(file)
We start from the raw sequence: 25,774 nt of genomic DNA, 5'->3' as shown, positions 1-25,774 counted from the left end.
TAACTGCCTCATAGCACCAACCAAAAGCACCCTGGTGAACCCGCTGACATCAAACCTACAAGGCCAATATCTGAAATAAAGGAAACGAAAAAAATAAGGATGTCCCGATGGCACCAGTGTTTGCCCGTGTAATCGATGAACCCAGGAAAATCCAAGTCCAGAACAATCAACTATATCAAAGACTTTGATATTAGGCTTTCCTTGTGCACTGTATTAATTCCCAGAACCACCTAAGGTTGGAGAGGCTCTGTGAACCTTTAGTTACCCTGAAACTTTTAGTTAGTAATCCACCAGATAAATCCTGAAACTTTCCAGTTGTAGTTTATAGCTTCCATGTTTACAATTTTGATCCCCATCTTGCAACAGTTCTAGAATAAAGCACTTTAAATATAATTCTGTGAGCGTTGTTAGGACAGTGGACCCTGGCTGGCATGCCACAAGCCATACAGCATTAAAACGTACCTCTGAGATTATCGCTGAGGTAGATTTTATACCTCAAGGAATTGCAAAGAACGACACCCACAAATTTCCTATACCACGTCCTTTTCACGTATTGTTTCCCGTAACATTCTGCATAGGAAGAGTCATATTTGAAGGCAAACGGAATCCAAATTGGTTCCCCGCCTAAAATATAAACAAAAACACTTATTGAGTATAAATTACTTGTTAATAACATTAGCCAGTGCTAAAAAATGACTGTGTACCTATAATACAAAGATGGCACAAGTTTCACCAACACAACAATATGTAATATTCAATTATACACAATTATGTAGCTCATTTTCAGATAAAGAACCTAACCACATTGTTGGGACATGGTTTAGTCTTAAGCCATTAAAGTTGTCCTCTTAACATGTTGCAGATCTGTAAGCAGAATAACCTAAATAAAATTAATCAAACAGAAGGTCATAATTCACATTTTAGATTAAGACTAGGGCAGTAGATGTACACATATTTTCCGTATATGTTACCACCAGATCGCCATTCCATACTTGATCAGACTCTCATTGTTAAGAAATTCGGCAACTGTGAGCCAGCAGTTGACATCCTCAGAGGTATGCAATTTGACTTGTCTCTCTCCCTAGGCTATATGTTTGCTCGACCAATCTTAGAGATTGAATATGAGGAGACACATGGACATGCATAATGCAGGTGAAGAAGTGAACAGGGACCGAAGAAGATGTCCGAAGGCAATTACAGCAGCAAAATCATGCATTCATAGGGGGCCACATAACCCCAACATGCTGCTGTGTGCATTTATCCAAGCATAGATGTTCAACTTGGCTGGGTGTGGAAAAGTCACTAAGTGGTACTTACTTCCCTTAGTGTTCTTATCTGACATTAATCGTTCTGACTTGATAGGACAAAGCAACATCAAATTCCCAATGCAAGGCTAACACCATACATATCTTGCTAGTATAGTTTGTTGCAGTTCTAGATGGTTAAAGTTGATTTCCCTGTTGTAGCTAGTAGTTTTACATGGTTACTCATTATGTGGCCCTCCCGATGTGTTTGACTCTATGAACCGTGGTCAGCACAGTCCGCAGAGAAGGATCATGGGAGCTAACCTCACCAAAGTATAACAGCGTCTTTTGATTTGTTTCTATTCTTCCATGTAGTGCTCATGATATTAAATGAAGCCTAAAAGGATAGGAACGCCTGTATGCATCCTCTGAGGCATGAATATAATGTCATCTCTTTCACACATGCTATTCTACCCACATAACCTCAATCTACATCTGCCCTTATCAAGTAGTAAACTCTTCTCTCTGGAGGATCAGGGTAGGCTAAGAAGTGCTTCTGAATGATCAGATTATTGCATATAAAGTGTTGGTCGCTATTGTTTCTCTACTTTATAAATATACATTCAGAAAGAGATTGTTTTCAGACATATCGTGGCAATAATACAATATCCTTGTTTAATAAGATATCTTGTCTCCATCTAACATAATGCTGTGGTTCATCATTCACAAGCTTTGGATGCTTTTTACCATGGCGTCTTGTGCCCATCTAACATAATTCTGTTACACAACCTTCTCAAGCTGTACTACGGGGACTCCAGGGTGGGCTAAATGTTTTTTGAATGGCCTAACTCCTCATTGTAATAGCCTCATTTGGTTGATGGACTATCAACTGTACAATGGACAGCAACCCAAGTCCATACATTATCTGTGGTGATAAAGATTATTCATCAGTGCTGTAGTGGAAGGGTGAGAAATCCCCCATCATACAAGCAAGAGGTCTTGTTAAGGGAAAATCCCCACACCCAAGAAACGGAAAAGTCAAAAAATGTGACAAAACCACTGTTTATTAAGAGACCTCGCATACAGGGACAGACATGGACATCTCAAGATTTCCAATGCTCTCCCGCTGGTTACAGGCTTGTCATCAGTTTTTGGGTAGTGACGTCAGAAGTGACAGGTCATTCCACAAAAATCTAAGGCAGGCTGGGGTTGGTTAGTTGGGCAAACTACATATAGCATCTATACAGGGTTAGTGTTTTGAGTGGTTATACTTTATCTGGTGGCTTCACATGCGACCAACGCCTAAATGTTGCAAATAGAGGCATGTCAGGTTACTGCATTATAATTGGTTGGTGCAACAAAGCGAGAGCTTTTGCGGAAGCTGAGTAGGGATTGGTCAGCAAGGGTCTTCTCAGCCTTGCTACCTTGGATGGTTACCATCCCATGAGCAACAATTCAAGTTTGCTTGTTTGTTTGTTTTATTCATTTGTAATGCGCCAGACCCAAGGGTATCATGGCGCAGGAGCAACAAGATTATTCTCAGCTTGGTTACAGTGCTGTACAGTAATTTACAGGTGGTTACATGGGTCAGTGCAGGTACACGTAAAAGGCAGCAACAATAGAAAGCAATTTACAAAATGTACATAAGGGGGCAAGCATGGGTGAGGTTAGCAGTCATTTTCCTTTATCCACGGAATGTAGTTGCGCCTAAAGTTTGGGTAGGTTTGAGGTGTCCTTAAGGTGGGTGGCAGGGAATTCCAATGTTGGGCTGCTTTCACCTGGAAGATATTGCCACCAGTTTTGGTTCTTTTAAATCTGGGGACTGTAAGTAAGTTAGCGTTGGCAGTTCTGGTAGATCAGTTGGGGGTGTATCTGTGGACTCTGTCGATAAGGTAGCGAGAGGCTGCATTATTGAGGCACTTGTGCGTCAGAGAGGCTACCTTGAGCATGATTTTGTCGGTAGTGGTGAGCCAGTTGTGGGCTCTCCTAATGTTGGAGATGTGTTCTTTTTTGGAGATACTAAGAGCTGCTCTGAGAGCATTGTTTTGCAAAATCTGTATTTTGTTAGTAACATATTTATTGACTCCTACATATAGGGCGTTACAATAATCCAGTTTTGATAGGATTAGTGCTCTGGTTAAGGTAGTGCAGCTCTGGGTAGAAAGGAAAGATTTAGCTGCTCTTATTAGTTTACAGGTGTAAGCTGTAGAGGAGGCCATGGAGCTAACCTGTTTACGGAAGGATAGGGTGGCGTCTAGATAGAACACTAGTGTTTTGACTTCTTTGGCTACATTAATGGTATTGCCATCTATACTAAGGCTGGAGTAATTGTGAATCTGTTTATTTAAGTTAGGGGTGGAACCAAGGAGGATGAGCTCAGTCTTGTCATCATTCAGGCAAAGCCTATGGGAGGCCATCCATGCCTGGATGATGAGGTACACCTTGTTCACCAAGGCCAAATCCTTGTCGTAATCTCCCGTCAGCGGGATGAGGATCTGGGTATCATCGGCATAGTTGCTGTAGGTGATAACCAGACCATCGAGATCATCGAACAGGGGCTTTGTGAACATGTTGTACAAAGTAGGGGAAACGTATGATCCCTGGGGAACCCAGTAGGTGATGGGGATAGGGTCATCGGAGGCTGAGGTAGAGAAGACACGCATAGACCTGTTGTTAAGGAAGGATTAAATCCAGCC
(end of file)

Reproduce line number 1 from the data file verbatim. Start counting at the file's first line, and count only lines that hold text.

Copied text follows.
We start from the raw sequence: 25,774 nt of genomic DNA, 5'->3' as shown, positions 1-25,774 counted from the left end.